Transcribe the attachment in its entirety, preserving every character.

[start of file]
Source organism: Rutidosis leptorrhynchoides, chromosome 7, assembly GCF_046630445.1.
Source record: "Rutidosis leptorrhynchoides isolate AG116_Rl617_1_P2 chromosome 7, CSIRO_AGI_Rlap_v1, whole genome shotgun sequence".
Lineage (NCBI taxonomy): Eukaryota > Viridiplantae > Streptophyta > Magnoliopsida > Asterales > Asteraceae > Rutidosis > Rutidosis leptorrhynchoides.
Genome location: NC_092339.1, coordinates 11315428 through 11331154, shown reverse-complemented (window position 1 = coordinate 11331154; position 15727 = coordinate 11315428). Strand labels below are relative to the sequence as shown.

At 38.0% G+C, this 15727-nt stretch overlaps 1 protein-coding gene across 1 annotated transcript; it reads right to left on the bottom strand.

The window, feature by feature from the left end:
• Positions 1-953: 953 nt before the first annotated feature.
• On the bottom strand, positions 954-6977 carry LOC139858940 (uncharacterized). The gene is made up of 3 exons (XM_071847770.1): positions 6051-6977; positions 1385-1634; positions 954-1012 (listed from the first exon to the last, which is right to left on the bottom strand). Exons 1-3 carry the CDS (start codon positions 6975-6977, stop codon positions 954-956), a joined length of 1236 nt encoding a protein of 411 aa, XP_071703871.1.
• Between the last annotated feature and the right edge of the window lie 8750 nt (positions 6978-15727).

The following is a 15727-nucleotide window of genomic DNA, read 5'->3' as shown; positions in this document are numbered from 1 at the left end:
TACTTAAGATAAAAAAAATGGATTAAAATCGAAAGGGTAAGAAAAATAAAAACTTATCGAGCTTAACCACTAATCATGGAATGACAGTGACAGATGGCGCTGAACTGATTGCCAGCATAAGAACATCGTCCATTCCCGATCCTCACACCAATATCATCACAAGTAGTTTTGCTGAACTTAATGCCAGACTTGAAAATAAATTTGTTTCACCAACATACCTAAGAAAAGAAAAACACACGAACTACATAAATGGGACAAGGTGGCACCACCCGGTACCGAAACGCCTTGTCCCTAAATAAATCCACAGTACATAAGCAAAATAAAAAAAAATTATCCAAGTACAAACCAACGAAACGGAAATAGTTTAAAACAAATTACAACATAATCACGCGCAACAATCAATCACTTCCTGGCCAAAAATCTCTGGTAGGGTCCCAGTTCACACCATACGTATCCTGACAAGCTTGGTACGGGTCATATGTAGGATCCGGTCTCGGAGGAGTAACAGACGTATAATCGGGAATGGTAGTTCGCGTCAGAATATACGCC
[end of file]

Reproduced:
Source organism: Rutidosis leptorrhynchoides, chromosome 7, assembly GCF_046630445.1.
Source record: "Rutidosis leptorrhynchoides isolate AG116_Rl617_1_P2 chromosome 7, CSIRO_AGI_Rlap_v1, whole genome shotgun sequence".
Lineage (NCBI taxonomy): Eukaryota > Viridiplantae > Streptophyta > Magnoliopsida > Asterales > Asteraceae > Rutidosis > Rutidosis leptorrhynchoides.
Genome location: NC_092339.1, coordinates 11315428 through 11331154, shown reverse-complemented (window position 1 = coordinate 11331154; position 15727 = coordinate 11315428). Strand labels below are relative to the sequence as shown.

At 38.0% G+C, this 15727-nt stretch overlaps 1 protein-coding gene across 1 annotated transcript; it reads right to left on the bottom strand.

The window, feature by feature from the left end:
• Positions 1-953: 953 nt before the first annotated feature.
• On the bottom strand, positions 954-6977 carry LOC139858940 (uncharacterized). The gene is made up of 3 exons (XM_071847770.1): positions 6051-6977; positions 1385-1634; positions 954-1012 (listed from the first exon to the last, which is right to left on the bottom strand). Exons 1-3 carry the CDS (start codon positions 6975-6977, stop codon positions 954-956), a joined length of 1236 nt encoding a protein of 411 aa, XP_071703871.1.
• Between the last annotated feature and the right edge of the window lie 8750 nt (positions 6978-15727).

The following is a 15727-nucleotide window of genomic DNA, read 5'->3' as shown; positions in this document are numbered from 1 at the left end:
TACTTAAGATAAAAAAAATGGATTAAAATCGAAAGGGTAAGAAAAATAAAAACTTATCGAGCTTAACCACTAATCATGGAATGACAGTGACAGATGGCGCTGAACTGATTGCCAGCATAAGAACATCGTCCATTCCCGATCCTCACACCAATATCATCACAAGTAGTTTTGCTGAACTTAATGCCAGACTTGAAAATAAATTTGTTTCACCAACATACCTAAGAAAAGAAAAACACACGAACTACATAAATGGGACAAGGTGGCACCACCCGGTACCGAAACGCCTTGTCCCTAAATAAATCCACAGTACATAAGCAAAATAAAAAAAAATTATCCAAGTACAAACCAACGAAACGGAAATAGTTTAAAACAAATTACAACATAATCACGCGCAACAATCAATCACTTCCTGGCCAAAAATCTCTGGTAGGGTCCCAGTTCACACCATACGTATCCTGACAAGCTTGGTACGGGTCATATGTAGGATCCGGTCTCGGAGGAGTAACAGACGTATAATCGGGAATGGTAGTTCGCGTCAGAATATACGCC